Nova Scotia·Updated

9 new cases of COVID-19 in Nova Scotia, 1 at Bedford school

There are 9 new cases of COVID-19 in Nova Scotia on Friday, including one at a school in Bedford.

119 active cases in the province, state of emergency renewed

Premier Stephen McNeil and Dr. Robert Strang held a briefing Friday afternoon to update the public on the COVID-19 pandemic in Nova Scotia. (Communications Nova Scotia)

Nova Scotia reported nine new cases of COVID-19 on Friday, including one case at a Bedford school for children in pre-primary to Grade 4. 

The student from Bedford South School is self-isolating, the Health Department said in a news release. Everyone in a class that a confirmed case attended will be tested and is required to self-isolate for 14 days. 

The school was closed Friday for cleaning and contact tracing, and is expected to remain closed until at least Dec. 2.

All cases identified Friday are in the Central Zone. There are now 119 active cases of COVID-19 in the province.

One of the new cases announced Friday is a student at Bedford South School. (Patrick Callaghan/CBC)

Nova Scotia labs completed 3,109 Nova Scotia tests on Thursday.

Rapid-testing pop-ups

An additional 1,142 tests were completed at the rapid-testing pop-up site Thursday in downtown Halifax, finding four positive results. Those people were told to self-isolate and have been referred for a standard test.

The provincial state of emergency has also been renewed. The order will take effect Sunday and extend to noon on Sunday, Dec. 13, unless government terminates or extends it.

Another rapid-testing site was held Friday for those without symptoms at the Alderney Gate Public Library in Dartmouth from 1:30 p.m. to 8 p.m.

More than 2,700 rapid tests have been completed in the province since the first rapid-testing pop-up site last weekend.

Nova Scotia's chief medical officer of health, Dr. Robert Strang, reminded people Friday that rapid testing is an important part of the province's testing strategy, but it does not replace the need for a standard lab test.

Including standard lab tests and rapid tests, the province has conducted more than 13,000 tests in the last six days.

Premier Stephen McNeil said a vast majority of those tests were young people in the 18-35 age group, the demographic representing the most COVID-19 cases in Nova Scotia's second wave.

"I want you to know how grateful I am," he said Friday. "By showing up and stepping up, you're protecting everyone around you and your community and that's the best example of leadership. I want to sincerely thank you."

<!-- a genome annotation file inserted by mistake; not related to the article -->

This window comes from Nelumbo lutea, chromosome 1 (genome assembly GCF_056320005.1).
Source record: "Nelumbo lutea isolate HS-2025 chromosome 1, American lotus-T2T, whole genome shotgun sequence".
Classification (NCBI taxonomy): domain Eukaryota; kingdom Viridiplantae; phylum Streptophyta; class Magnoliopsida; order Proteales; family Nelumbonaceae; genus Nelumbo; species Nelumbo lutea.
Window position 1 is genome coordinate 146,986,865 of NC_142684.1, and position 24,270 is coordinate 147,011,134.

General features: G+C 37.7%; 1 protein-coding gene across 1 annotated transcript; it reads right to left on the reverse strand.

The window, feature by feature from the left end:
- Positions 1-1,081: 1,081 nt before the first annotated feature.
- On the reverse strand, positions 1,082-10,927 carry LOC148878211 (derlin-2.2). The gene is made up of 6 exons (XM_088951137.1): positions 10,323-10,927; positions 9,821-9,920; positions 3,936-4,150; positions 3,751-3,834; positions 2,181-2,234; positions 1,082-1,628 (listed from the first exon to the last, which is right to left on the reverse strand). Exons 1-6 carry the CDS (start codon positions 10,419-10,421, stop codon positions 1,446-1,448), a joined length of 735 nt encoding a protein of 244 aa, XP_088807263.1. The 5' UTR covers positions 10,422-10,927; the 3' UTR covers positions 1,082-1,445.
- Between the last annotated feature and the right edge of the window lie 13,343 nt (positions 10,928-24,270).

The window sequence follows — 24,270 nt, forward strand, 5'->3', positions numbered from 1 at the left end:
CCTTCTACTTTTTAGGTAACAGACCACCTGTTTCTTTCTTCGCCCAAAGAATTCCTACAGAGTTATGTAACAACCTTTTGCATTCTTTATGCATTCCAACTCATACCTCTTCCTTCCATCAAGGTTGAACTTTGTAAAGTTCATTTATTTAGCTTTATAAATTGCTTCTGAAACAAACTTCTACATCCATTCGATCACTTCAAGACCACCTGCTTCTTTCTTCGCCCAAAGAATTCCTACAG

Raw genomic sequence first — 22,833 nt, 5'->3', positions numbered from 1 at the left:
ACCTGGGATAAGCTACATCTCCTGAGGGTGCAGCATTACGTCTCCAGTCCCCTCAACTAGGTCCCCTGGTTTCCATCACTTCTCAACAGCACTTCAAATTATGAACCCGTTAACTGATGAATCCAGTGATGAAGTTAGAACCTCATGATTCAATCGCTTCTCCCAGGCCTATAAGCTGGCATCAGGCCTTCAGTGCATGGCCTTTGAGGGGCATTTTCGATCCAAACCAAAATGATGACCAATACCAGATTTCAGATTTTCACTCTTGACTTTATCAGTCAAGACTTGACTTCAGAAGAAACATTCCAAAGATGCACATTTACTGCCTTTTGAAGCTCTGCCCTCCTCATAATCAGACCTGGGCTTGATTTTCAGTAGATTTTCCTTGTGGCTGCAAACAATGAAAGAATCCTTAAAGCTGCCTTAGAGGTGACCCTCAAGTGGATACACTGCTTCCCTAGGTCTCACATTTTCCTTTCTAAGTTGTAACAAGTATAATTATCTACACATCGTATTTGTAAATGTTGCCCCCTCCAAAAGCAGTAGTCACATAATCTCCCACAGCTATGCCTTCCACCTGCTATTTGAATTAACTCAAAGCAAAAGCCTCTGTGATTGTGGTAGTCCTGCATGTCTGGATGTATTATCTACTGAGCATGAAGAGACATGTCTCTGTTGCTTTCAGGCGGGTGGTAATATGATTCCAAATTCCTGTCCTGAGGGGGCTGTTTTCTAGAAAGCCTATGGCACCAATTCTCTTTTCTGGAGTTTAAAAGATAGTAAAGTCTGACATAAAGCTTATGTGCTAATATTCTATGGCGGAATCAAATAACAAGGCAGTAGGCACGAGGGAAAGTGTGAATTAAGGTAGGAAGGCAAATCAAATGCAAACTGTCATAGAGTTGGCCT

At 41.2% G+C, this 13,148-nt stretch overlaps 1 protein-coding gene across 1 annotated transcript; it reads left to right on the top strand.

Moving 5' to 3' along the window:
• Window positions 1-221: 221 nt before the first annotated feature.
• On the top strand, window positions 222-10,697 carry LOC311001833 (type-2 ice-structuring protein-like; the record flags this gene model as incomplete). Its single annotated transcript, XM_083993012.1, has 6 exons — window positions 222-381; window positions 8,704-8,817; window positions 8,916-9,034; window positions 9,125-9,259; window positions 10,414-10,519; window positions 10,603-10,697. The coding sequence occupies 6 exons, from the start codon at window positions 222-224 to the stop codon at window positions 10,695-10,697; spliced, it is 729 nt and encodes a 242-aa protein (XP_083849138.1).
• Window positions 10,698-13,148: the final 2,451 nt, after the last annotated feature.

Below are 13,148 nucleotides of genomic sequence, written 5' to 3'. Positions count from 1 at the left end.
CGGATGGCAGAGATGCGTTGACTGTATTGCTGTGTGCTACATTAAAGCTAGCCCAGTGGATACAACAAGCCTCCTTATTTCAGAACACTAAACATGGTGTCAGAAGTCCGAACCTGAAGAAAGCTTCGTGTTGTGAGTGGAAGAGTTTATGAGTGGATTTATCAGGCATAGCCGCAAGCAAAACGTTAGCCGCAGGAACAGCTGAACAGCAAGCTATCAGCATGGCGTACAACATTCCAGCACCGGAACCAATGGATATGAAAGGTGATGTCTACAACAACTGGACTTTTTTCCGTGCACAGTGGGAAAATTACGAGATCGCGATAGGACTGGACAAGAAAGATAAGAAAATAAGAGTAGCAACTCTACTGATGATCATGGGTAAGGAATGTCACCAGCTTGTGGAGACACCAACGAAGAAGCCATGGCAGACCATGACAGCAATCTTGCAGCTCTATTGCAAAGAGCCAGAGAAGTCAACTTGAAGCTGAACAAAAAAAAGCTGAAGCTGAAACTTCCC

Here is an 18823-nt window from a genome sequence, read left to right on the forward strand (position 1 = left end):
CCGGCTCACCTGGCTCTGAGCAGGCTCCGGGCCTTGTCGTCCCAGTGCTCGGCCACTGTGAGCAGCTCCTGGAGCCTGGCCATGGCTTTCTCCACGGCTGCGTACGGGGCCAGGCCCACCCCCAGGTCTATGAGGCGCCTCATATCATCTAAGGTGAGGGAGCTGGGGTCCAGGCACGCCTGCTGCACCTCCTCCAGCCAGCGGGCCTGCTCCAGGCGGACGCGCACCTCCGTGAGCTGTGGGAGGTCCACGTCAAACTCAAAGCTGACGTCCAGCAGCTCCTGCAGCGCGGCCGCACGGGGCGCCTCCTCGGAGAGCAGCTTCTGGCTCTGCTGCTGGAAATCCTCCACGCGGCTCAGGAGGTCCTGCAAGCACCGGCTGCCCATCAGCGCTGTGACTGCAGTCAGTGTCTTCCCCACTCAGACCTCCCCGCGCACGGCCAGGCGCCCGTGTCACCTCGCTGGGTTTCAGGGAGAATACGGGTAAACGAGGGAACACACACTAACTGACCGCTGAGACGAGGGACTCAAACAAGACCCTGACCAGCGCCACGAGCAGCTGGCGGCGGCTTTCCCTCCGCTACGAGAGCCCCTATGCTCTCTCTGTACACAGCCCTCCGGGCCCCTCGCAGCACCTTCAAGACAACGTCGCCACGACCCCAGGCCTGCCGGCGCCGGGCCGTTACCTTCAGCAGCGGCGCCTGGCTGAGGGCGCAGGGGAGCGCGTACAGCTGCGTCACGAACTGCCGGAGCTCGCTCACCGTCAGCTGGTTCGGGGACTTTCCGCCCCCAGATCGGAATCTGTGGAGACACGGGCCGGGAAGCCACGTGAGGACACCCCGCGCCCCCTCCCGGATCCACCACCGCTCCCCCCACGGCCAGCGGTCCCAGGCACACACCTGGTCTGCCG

1,058 ongoing investigations

When a person tests positive in the lab, Public Health employees investigate each close contact of that confirmed COVID case. There are 1,058 ongoing investigations in the province.

A week ago, that number was 276.

Strang said each positive case has an average of seven close contacts, but many cases have had considerably more than that.

Because of the work involved to complete contact tracing, it takes time for close contacts of positive cases to be contacted by Public Health.

A Nova Scotia health worker prepares to administer a nasal swab at a rapid-testing site in Halifax on Tuesday. Another testing site will be set up in Dartmouth on Friday. (Robert Short/CBC)

"I ask for people's support and patience during this. Public Health will get to you," Strang said. "While you're waiting, if you believe you're a close contact, just stay isolated at home. We need your help on this."

Strang said he's "relieved" to see relatively low case numbers in the last few days, but expects to continue to see high numbers of new daily cases in the next week to 10 days.

"We're just Day 2 into implementing our tight restrictions in the Halifax area. We're by no means out of the woods yet," he said.

There have been no positive COVID-19 cases linked to a recent party in downtown Halifax with close to 60 people in attendance, Strang said, but cases are coming from people socializing in groups.

Even when people follow the rules, the COVID-19 virus can be easily spread through social activities because many people are not symptomatic or have mild symptoms.